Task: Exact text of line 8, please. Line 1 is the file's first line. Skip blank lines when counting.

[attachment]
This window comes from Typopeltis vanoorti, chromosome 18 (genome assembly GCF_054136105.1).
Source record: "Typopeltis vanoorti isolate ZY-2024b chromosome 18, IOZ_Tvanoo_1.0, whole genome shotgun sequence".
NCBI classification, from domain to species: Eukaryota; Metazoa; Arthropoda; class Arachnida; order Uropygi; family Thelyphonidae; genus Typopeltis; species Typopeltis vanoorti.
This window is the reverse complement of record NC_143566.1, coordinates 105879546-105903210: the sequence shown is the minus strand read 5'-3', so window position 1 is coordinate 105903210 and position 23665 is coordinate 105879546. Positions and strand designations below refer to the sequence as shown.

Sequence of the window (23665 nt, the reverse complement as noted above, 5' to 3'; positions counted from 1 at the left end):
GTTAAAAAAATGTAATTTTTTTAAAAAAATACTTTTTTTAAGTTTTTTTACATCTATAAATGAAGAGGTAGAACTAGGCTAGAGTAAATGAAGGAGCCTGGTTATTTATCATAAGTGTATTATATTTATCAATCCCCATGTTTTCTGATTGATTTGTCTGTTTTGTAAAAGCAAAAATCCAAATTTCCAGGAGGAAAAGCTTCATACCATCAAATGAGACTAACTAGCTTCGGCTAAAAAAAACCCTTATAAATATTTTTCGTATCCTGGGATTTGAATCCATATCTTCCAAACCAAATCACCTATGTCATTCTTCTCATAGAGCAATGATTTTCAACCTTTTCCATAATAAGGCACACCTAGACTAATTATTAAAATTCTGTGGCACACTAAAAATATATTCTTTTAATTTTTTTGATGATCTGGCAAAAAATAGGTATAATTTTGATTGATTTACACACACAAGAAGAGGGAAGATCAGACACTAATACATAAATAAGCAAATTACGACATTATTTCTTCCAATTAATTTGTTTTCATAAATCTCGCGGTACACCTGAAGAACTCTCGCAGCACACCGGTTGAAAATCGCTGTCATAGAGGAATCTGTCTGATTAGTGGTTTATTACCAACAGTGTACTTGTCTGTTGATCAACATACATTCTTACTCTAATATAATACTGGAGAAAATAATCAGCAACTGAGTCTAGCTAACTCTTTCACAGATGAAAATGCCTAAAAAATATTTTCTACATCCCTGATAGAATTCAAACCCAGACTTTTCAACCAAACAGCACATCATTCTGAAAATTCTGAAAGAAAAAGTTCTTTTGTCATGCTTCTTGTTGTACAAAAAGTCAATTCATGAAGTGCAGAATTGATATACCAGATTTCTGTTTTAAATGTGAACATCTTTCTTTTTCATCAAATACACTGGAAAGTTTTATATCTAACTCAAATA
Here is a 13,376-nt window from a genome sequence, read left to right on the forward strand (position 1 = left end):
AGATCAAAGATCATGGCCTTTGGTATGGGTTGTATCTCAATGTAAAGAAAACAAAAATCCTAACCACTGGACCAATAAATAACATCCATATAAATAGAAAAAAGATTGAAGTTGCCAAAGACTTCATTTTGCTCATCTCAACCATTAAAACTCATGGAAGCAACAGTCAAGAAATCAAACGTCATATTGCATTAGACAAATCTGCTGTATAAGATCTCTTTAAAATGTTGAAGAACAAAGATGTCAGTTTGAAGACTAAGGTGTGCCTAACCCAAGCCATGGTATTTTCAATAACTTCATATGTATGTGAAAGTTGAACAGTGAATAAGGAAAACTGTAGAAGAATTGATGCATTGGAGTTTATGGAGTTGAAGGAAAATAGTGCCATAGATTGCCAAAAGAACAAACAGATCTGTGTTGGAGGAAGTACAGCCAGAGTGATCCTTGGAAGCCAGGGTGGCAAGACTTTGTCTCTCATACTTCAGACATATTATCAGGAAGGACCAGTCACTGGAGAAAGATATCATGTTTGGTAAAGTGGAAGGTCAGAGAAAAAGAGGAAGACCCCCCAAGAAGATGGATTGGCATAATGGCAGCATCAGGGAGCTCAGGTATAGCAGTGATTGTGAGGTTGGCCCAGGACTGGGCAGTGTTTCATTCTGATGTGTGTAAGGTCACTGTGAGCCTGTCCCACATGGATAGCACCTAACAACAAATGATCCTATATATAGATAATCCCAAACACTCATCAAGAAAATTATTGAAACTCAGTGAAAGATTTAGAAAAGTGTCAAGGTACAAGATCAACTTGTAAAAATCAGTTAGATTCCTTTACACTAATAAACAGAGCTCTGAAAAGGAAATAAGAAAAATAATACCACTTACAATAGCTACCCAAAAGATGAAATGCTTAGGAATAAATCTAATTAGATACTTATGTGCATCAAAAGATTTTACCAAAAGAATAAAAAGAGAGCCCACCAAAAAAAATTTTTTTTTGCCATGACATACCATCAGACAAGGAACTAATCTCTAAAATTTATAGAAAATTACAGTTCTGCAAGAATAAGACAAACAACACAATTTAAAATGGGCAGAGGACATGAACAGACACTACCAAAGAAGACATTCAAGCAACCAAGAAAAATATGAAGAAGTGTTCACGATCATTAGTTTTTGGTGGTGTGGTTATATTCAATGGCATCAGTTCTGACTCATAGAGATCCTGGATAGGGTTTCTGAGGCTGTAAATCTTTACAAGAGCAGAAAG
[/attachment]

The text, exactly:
AGATCAAAGATCATGGCCTTTGGTATGGGTTGTATCTCAATGTAAAGAAAACAAAAATCCTAACCACTGGACCAATAAATAACATCCATATAAATAGAAAAAAGATTGAAGTTGCCAAAGACTTCATTTTGCTCATCTCAACCATTAAAACTCATGGAAGCAACAGTCAAGAAATCAAACGTCATATTGCATTAGACAAATCTGCTGTATAAGATCTCTTTAAAATGTTGAAGAACAAAGATGTCAGTTTGAAGACTAAGGTGTGCCTAACCCAAGCCATGGTATTTTCAATAACTTCATATGTATGTGAAAGTTGAACAGTGAATAAGGAAAACTGTAGAAGAATTGATGCATTGGAGTTTATGGAGTTGAAGGAAAATAGTGCCATAGATTGCCAAAAGAACAAACAGATCTGTGTTGGAGGAAGTACAGCCAGAGTGATCCTTGGAAGCCAGGGTGGCAAGACTTTGTCTCTCATACTTCAGACATATTATCAGGAAGGACCAGTCACTGGAGAAAGATATCATGTTTGGTAAAGTGGAAGGTCAGAGAAAAAGAGGAAGACCCCCCAAGAAGATGGATTGGCATAATGGCAGCATCAGGGAGCTCAGGTATAGCAGTGATTGTGAGGTTGGCCCAGGACTGGGCAGTGTTTCATTCTGATGTGTGTAAGGTCACTGTGAGCCTGTCCCACATGGATAGCACCTAACAACAAATGATCCTATATATAGATAATCCCAAACACTCATCAAGAAAATTATTGAAACTCAGTGAAAGATTTAGAAAAGTGTCAAGGTACAAGATCAACTTGTAAAAATCAGTTAGATTCCTTTACACTAATAAACAGAGCTCTGAAAAGGAAATAAGAAAAATAATACCACTTACAATAGCTACCCAAAAGATGAAATGCTTAGGAATAAATCTAATTAGATACTTATGTGCATCAAAAGATTTTACCAAAAGAATAAAAAGAGAGCCCACCAAAAAAAATTTTTTTTTGCCATGACATACCATCAGACAAGGAACTAATCTCTAAAATTTATAGAAAATTACAGTTCTGCAAGAATAAGACAAACAACACAATTTAAAATGGGCAGAGGACATGAACAGACACTACCAAAGAAGACATTCAAGCAACCAAGAAAAATATGAAGAAGTGTTCACGATCATTAGTTTTTGGTGGTGTGGTTATATTCAATGGCATCAGTTCTGACTCATAGAGATCCTGGATAGGGTTTCTGAGGCTGTAAATCTTTACAAGAGCAGAAAG